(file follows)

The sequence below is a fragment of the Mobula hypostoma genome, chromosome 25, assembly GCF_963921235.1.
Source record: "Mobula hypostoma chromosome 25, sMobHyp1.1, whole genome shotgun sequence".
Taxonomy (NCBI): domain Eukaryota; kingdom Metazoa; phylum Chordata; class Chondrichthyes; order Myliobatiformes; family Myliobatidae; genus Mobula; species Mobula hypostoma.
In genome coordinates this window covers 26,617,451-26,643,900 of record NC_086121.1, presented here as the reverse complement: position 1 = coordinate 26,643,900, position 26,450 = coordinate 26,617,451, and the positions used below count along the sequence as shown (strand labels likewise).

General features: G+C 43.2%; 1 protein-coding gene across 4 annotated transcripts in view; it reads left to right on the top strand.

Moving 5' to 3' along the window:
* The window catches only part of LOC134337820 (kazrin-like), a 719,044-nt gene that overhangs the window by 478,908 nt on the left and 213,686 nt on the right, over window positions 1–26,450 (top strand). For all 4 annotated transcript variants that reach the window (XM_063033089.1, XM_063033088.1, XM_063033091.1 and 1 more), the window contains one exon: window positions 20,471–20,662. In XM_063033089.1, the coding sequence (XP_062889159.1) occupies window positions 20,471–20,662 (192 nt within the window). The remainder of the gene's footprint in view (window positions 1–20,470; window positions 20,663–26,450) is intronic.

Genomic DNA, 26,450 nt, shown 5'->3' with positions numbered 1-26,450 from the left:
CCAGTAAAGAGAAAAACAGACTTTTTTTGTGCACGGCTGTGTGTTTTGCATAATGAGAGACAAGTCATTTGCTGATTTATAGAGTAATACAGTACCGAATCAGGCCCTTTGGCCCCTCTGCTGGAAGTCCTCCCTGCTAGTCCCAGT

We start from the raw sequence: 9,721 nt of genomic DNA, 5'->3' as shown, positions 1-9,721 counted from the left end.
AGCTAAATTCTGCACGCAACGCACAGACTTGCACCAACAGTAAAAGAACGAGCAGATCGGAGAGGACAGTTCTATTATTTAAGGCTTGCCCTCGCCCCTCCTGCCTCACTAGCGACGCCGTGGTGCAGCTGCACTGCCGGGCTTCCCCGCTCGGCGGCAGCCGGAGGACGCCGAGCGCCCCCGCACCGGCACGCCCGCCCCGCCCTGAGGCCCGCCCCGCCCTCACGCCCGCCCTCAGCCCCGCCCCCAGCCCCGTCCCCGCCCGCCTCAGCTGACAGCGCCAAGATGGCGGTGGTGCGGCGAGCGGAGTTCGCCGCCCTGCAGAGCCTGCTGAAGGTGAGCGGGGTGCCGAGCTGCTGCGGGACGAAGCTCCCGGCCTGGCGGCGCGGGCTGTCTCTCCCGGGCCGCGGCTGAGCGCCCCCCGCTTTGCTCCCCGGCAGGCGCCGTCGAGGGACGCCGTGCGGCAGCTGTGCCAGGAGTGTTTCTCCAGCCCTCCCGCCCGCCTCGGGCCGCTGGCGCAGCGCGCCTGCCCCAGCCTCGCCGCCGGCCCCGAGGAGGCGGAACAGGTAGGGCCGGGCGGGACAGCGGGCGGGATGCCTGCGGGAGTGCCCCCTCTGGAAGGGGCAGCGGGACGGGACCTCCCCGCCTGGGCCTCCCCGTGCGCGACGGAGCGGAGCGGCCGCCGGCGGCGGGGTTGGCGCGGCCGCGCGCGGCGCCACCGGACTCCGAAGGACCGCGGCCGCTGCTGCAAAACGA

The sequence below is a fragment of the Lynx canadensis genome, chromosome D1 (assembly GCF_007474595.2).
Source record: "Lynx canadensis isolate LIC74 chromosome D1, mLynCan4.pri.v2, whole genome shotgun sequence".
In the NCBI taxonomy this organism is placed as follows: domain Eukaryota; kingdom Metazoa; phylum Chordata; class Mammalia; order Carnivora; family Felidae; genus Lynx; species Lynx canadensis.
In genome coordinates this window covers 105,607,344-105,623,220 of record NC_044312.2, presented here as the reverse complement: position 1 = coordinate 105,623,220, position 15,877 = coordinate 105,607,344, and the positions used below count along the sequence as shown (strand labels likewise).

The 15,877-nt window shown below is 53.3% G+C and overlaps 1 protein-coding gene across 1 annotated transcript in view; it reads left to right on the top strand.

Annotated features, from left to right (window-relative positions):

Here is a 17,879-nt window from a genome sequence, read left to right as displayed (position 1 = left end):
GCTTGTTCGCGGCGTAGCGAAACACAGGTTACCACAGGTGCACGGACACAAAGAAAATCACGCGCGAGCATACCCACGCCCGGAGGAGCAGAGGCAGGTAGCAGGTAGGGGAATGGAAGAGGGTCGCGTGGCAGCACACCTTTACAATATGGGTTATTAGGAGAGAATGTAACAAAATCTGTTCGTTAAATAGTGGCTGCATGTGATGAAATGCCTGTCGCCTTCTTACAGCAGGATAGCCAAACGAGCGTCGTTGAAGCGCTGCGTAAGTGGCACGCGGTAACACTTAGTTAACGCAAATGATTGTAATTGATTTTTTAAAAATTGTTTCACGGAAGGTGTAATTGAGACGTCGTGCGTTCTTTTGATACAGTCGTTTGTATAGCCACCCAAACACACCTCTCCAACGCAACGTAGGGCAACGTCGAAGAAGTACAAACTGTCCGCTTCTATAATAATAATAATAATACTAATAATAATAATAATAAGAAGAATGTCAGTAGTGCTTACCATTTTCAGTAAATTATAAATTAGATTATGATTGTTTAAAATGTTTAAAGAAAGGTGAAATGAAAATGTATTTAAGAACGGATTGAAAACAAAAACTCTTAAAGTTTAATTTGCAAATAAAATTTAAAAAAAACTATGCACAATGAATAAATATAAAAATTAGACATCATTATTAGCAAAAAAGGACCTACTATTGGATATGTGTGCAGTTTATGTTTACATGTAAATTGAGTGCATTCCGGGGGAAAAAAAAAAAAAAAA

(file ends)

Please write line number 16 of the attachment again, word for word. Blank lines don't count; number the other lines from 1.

The 15,877-nt window shown below is 53.3% G+C and overlaps 1 protein-coding gene across 1 annotated transcript in view; it reads left to right on the top strand.